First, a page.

But you can just get an idea of some of the ones... Now really, the neat thing right there, that's one we introduced a few years ago, the white one with no leaves, straight through there. That's called 'Dark Net'. Now that comes from Baptisia albescens which in the wild, leafs out and blooms with no foliage and the foliage comes later. So, we think, as a designer, that's a really interesting trait. We're also working on things that where the baptisias change colors. I don't know if you see on this little one here, they actually emerge white and age to pink or to mauve, which is really neat.


Q: This purple one back there that is short? It's almost like the bottlebrush kind that the same as this one behind you?

A: Yes, similar genetics. Yes, this is... we actually have one we introduced that looks like that, it's called 'Blue Bunchkin' and it is extraordinary. Yeah, we're trying to... the other thing we're trying to look at, that you notice, is the spacing between the flowers. And if you can get that really compact spacing, it gives you a completely different look. Yeah, yes that's a seedling, both of these, from that 'Blue Bunchkin'.

Q: Is that one behind you more of a read?

A:  Yeah, it is yes. That's one of several that we're getting close to reds. We've got one that's actually even better than that. So that took years of combining the colors. We actually get the color wheel and we're like, all right, we got this color and this color how do we get to this color. And in some cases, like you're supposed to mix in brown, we didn't have brown, so we had to first create a brown to get to a red. So, it's... we've been doing this for probably a couple decades now and i think we've got some pretty amazing stuff but there's a lot still going on.

Q: That should be hard since red is a primary.

A: Yes, but there are ways to come at red through the back door.

Q: Obviously, yeah.

A: I mean, when I was in school there was only certain ways to get reds but now that they've... I don't know who figured this out, but there are actually other ways to come in and produce red. Because I was reading online when I first started, I was like yeah, primary colors, you can't really create reds. But then I dig a little deeper and it was like - oh no, you can do it by coming in through this, and this, and this. And you have to have green, so we had to create green flowers as well. So, we have some that are butt ugly but they're green and brown, so we keep those just for our breeding. So, it's a really fascinating process to do. Most of what you're seeing here are 2020's, 2021's, so these are fairly young. But you can see the roots here. This is probably a two-year-old seedling. So, I mean those roots are thick. We actually had one of our...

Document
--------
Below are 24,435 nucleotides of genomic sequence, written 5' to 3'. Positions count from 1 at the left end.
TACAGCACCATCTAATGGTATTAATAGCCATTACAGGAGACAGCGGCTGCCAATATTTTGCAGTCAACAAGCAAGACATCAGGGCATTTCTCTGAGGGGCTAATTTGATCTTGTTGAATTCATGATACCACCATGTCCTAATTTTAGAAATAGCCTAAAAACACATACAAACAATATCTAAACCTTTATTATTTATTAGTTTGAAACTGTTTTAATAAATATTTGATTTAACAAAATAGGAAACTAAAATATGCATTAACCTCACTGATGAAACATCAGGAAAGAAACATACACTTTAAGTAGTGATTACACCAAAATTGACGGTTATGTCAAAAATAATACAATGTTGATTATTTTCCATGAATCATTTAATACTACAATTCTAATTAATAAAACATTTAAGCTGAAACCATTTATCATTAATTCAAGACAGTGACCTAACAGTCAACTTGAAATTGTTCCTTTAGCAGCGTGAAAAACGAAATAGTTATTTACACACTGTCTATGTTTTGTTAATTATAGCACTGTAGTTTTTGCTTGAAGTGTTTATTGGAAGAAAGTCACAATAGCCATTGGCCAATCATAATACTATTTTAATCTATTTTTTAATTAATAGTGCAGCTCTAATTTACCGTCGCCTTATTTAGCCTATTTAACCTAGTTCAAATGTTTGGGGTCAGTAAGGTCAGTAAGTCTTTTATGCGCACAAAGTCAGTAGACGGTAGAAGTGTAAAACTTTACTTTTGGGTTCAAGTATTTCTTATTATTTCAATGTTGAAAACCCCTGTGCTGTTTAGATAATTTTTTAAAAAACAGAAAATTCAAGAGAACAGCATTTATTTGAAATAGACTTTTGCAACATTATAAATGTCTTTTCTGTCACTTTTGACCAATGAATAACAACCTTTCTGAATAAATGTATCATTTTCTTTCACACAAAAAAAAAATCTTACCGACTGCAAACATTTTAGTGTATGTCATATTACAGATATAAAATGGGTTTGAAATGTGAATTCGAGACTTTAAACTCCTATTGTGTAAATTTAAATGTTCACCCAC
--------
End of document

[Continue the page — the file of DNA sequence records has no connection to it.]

Q: Do the roots go down or do they go out?

A: They go down. They... I mean they will, yes, they will go out, but they go down. We had one of our original ones the really big honking blue one back there was our first introduction called 'Blue Towers' and we had that at a field grower up in Michigan and they called us after first year they said we have to drop this because it goes so deep it broke our digging equipment on the tractor. And this is a baptisia grower and they had never had one like that. So, we really have designed these things so that they, once you have them, they're there.

Q: That would make moving them in July or August very hard.

A: Well, I didn't say they were easy to move in July and August I said they could be moved. No, no, you will need to be in really good shape or find someone in really good shape to be able to move these.

This is 'Yellow Towers', that's one of our earlier introductions. The real tall one up at the top, the white one, that's one we introduced, I think this year, last year. That's called 'Lighthouse'. So that actually will top out at about five and a half feet tall. So that's the tallest of all.

But I hope this gives you a little idea of what's possible with the group. Do we have any other questions?

Q: So, you said they'll grow in just about any kind of soil?

A: As long as it's sunny.